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I have used integrators in the feedback loop of standard inverting and noninverting amplifiers to eliminate DC off-set at the output, the circuit Im talking about is something like this

schematic

simulate this circuit – Schematic created using CircuitLab

I understand the function of the integrator, it samples the DC offset at the output and it starts ramping, the output of the integrator is feedback to the inverting input which gets added to the original offset but with opposite polarity, the integrator stops ramping (and stays there) when the offset at the output is zero.

Thats if we focus on DC, but what happens to AC?, imagine a 1KHz sine is inserted at the input, that means that the output of the integrator will be a cosine which is being fed back to the inverting input and added with the original signal. My question is: isnt this detrimental? I mean adding a cosine signal will affect the original AC signal (by a small amount), am I missing something?

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Yes, it will affect the AC signal by a small amount and that amount halves for every doubling of the AC frequency so, you design an integrator that is intended to remove DC so as to not cause a significant effect on the amplifier’s AC processing gain.

Look at R5 and C3; they form a low pass filter at about 0.2 Hz so, at 0.4 Hz the integrating effect is halved and at 0.8 Hz the effect has quartered. Do you follow where I am going with this?

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  • \$\begingroup\$ Yes, I see what you mean, so adding a dc servo is not completely transparent audio wise, granted that at audible frequencies the effect contribution will be insignificant. \$\endgroup\$ – S.s. Feb 9 '18 at 0:15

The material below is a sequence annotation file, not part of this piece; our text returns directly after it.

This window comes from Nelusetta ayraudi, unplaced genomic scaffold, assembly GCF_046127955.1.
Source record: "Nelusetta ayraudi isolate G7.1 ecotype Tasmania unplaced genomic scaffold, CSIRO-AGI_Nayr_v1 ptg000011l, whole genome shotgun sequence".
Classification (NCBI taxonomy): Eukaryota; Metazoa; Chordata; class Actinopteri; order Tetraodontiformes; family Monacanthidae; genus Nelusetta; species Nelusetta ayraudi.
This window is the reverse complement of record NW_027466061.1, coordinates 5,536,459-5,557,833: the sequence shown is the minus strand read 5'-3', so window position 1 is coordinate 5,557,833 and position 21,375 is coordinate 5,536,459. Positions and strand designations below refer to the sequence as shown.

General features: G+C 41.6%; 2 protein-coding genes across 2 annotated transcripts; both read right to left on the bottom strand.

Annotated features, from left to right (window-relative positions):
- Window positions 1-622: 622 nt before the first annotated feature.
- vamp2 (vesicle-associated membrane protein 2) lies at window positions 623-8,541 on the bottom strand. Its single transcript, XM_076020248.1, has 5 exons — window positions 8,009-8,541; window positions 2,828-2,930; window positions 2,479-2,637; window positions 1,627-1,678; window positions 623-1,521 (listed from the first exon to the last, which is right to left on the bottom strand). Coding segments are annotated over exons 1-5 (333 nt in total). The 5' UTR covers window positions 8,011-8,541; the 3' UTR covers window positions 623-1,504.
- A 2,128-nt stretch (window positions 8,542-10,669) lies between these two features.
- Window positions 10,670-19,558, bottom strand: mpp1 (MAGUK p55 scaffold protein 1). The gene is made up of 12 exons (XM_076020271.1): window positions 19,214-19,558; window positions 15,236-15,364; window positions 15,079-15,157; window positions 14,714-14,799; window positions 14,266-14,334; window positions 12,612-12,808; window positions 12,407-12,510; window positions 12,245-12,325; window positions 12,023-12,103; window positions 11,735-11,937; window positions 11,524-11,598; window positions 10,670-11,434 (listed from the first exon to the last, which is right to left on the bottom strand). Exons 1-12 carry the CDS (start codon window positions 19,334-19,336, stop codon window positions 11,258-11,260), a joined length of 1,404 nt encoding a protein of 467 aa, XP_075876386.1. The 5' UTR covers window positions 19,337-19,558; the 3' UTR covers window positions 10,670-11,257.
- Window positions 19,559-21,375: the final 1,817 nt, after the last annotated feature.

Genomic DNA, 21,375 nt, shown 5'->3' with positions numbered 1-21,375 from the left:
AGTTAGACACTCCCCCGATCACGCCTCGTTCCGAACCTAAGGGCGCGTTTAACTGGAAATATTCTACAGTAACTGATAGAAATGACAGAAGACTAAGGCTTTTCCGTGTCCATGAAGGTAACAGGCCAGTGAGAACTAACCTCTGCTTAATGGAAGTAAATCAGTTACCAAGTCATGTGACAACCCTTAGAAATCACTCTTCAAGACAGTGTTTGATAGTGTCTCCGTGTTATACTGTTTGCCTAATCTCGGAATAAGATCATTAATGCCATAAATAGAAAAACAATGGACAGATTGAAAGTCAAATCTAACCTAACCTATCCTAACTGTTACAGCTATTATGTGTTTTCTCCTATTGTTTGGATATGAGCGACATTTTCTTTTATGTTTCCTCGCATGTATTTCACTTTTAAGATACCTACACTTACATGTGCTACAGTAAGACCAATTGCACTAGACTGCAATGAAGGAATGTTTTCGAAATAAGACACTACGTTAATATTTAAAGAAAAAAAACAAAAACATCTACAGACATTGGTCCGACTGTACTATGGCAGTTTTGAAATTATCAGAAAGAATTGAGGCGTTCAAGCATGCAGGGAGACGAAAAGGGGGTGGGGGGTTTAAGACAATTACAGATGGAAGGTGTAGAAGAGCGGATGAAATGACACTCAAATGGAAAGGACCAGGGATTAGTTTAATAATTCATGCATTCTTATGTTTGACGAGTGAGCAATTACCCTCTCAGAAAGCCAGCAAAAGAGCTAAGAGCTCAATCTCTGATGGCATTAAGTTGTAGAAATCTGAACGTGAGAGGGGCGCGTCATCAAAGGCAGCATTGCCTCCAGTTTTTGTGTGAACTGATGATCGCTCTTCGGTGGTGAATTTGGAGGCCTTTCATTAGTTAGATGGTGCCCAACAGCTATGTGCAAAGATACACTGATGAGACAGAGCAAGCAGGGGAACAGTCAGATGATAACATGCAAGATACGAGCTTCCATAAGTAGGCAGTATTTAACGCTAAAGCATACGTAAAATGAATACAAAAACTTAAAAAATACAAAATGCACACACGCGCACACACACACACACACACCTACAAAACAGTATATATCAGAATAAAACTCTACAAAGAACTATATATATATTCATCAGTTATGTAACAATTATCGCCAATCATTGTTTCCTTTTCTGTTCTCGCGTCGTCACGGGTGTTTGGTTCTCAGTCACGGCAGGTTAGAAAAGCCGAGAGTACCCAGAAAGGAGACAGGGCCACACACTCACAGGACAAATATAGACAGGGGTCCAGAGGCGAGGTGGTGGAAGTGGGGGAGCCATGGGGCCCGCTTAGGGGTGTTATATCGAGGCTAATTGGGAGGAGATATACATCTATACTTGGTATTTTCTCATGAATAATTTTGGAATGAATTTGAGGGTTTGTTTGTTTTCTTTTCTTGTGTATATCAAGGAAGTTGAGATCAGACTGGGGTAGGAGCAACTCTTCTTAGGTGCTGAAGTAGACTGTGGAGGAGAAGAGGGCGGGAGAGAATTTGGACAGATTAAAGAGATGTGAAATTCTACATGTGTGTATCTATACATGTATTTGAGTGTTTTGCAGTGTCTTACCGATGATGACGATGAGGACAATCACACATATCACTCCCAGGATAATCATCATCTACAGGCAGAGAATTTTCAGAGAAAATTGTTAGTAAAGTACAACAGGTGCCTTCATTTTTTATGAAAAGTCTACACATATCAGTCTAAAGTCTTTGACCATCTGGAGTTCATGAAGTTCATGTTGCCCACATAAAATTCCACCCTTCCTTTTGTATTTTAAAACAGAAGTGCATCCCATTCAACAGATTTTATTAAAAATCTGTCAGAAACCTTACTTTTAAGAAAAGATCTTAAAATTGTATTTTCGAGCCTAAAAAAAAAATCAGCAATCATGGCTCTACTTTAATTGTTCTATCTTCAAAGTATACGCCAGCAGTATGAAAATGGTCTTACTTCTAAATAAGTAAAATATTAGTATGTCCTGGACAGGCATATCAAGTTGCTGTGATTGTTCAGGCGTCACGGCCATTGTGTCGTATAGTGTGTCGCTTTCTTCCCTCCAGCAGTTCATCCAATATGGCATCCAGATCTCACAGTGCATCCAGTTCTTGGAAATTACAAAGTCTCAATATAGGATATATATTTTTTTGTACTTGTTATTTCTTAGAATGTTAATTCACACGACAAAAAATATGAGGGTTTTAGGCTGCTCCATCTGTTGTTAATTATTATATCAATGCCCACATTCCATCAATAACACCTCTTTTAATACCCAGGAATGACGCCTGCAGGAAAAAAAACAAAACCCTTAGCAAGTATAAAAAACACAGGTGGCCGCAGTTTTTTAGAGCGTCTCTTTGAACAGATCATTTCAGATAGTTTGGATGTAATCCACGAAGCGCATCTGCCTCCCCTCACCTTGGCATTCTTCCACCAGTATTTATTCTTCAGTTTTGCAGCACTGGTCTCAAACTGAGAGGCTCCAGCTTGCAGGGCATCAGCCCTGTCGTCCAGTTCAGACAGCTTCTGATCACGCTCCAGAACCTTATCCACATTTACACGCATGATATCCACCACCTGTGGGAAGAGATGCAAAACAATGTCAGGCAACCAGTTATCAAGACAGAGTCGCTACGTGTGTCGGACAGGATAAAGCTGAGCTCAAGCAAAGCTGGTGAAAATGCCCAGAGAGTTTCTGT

• \$\begingroup\$ @S.s. I think you mean, "adding a dc servo is completely transparent audio wise, granted that at audible frequencies the effect contribution will be insignificant." If the contribution is insignificant, doesn't that mean the effect will also be insignificant? \$\endgroup\$ – WhatRoughBeast Feb 17 '19 at 4:05
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I though you understood this type of servo-loop, which is used on high performance audio amps to avoid the phase shift caused by capacitors. Your time constant appears to be .16 HZ, so any 'event' at or under a .16 HZ rate will be cancelled out by the loop.

Frequencies above .16 HZ are ignored, as the loop is stable. By the way, the TL072 series is much more quiet. It is designed for audio, while the TL082 is a more general purpose op-amp

NOTE: Just to be accurate, because you have a 2 pole design with C3/R5, and C2/R4, roll off is 6 dB per octave, or 70.7% of 70.7%, which is 50%, or 1/2 intensity per octave. It is not a sharp roll off but it is continuous. At 16 HZ their is nothing left of any DC component.

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  • \$\begingroup\$ How did you arrive to the 1.6Hz time constant, Im getting 0.16Hz, typo? \$\endgroup\$ – S.s. Feb 9 '18 at 0:10
  • \$\begingroup\$ Yep. Fixed them. I even have a look-up chart for that stuff. Mea Culpa. \$\endgroup\$ – Sparky256 Feb 9 '18 at 0:14
  • \$\begingroup\$ BTW im not using the TL082, its just that I selected whatever default part to draw the circuit in the simulator. \$\endgroup\$ – S.s. Feb 9 '18 at 0:18

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